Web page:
In a video ID lets people in the business speculate around the new marriage between fashion and technology. Interestingly enough it still has the perspective of a top down trend system. Fashion veterans welcomes new technology such as 3d printing as a way of strengthening the brand towards the customer.

The possibility of a two-way interaction in the fashion industry is sometimes raised using customization in online retail but rarely used as a force of changing the perspective further. Environmental issues questions a system where the consumer is eager to buy and eager to throw away. It’s lack of functionality aspects it works against entrepreneurship and underground innovation when an unknown label can never be first to market with the latest thing and has to build up to a high level of integrity before it can make money.  With interactive technology we now see new possibilities of letting the consumer having a voice instead of being market dictated.

Beyond possible new business model there is also the underlying philosophical question mark; what does the industry use technology for and what does it need to use it for? Fashion gurus will continue to scratch their heads to keep up with an unstoppable revolution.

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ID magazine 

Also read about Lectras’ collaboration with Dutch AMFI

Conan inspired Concept art by Christoffer Lovén

Christoffer Lovén studies at Future Academy in Stockholm, an aspiring  Swedish 3D artist. In addition he already works as a Concept artist for Machine Games.

Christoffer’s work has a softness and subtlety to it and the theatrical expression of it reveals a great interest for filmic and scenic art.

What was your inspiration developing these characters?

-My fantasy characters are a part of my creative process in developing interesting individuals for a book. My inspiration for these came from different ancient cultures mixed together and spiced with influences from the fantastic world of Conan.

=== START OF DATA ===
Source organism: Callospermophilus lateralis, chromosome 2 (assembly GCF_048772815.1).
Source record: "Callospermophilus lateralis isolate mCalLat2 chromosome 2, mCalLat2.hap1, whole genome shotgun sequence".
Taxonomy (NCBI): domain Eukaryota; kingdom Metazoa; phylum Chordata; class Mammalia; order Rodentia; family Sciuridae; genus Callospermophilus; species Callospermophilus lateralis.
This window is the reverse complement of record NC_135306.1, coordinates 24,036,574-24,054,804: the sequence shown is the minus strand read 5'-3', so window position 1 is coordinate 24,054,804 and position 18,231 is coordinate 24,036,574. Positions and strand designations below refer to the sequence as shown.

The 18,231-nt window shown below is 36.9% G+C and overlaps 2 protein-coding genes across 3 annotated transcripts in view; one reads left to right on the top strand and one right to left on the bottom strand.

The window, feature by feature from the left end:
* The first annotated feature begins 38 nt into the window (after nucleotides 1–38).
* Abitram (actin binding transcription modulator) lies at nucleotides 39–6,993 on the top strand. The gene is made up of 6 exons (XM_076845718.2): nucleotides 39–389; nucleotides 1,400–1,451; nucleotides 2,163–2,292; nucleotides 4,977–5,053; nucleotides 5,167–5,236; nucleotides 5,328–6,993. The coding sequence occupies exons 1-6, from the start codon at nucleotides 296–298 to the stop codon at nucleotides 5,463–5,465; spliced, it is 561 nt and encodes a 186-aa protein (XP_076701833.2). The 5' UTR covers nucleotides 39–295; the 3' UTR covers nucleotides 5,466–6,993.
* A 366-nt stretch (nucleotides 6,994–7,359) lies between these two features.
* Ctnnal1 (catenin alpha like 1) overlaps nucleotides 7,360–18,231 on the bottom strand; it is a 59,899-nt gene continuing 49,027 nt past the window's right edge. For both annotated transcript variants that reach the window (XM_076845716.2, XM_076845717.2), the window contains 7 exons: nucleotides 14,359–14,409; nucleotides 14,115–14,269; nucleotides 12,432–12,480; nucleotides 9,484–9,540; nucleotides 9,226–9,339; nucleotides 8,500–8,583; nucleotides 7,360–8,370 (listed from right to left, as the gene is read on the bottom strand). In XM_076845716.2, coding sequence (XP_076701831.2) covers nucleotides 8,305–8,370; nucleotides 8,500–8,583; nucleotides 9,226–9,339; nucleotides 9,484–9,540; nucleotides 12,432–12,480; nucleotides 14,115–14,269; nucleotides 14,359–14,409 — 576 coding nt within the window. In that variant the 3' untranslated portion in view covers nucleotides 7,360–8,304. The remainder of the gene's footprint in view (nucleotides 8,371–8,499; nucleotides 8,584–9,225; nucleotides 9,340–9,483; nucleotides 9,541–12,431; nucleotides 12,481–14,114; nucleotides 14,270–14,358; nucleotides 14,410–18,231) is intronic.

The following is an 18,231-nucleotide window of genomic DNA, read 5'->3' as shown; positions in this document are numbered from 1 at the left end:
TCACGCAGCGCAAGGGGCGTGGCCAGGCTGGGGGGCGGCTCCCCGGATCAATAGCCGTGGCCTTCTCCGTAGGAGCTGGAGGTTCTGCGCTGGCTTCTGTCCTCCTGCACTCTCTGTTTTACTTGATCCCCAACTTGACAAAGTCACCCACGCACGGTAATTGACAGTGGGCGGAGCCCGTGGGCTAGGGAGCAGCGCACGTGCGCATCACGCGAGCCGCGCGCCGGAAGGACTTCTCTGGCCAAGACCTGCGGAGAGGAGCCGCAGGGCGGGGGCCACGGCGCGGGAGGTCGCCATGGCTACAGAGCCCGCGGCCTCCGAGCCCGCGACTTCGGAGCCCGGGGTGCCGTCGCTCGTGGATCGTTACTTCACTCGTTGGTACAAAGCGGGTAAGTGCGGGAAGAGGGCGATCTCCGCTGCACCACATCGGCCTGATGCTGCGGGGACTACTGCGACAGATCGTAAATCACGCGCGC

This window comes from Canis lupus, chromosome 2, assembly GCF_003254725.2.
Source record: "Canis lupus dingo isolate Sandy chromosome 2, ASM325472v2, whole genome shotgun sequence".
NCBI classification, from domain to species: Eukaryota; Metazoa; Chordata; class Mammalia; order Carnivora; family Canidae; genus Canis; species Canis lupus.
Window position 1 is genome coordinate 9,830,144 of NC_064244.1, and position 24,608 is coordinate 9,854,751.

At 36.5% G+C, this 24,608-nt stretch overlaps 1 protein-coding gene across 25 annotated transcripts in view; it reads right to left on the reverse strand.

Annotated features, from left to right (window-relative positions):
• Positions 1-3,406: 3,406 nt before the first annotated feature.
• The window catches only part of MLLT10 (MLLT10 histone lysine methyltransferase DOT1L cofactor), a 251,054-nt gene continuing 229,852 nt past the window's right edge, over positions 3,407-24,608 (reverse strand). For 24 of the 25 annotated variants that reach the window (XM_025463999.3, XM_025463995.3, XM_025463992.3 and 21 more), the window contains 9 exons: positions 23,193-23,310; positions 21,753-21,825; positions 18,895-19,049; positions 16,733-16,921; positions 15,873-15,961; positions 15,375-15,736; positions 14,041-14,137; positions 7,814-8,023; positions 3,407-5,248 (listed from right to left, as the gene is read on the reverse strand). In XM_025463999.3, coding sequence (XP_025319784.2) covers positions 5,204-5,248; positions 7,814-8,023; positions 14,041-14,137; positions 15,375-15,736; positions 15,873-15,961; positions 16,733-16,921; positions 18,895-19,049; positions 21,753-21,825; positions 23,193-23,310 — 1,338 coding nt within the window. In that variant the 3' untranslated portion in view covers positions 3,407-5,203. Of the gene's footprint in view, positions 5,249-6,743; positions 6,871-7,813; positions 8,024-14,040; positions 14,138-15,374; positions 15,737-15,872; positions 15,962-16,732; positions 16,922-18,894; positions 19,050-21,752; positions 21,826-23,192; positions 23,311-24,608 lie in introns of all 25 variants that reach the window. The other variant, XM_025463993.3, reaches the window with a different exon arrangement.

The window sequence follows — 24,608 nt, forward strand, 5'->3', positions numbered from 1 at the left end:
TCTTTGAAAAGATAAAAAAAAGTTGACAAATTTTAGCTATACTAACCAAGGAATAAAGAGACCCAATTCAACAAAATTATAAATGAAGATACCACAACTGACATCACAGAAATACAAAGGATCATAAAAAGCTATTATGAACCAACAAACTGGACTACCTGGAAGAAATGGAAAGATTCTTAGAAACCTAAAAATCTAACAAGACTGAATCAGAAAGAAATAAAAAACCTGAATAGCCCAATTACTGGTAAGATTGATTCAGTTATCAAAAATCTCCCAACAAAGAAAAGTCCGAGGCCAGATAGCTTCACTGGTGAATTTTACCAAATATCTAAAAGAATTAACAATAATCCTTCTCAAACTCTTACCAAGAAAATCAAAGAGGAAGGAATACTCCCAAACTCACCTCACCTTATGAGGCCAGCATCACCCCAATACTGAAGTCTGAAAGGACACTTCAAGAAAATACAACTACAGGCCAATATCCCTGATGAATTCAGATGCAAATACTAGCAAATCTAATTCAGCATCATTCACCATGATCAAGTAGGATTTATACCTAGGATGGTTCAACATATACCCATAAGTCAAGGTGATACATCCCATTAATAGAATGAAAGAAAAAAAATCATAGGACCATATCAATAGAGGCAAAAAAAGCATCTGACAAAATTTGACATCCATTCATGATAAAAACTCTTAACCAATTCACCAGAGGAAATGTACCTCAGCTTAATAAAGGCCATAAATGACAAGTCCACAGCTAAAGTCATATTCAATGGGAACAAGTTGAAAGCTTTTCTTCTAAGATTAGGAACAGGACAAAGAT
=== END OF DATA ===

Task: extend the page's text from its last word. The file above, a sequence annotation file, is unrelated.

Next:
What are the most important thing to think about when designing a character for a game?

-To let the characters convey their history and culture through how they look. When you have established your character’s back story it’s then easier to come up with designs on how they dress and to find a place for them in the world.

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Looking at Concept art sketches  it may seem like a world with endless possibilities. In opposite of working with real life, product design it’s a world of fantasy, storytelling and artistic freedom.  However, the technical framework requires a specific artistic mindset.

What are the main challenges transforming concept art into real, functioning 3D characters?

-To create a character which is easy for the player to read in terms of silhouette and colors and that fits within the rules established in the game. It’s also very important to know and understand how the character that you are making is going to move. The animators should be able to get a feel of the motion of the character just by the concept art.

Read more about Christoffer Lovén at loveusart.com

 

Chris Wells’ amazonian women for Gears of War 3

Third title in Epics cover shooter Gears of war sold over 3 million copies during the first week at release and has over the years grown into a legendary title in it’s genre. It holds a lot of the characteristics of a classic shooter game and has despite of criticism of “dude bro” masculinity and excessive violence quite a large audience of female gamers.

Chris Wells, Senior Character Artist at Epics art team has over 16 years of experience as an animator for game development and played an important part in the process developing the characters for Gears of War. It might be hard for an outsider to imagine the creative process of an entertainment product of this scale; the technical skills and massive team work where with the level of detail a game character holds today.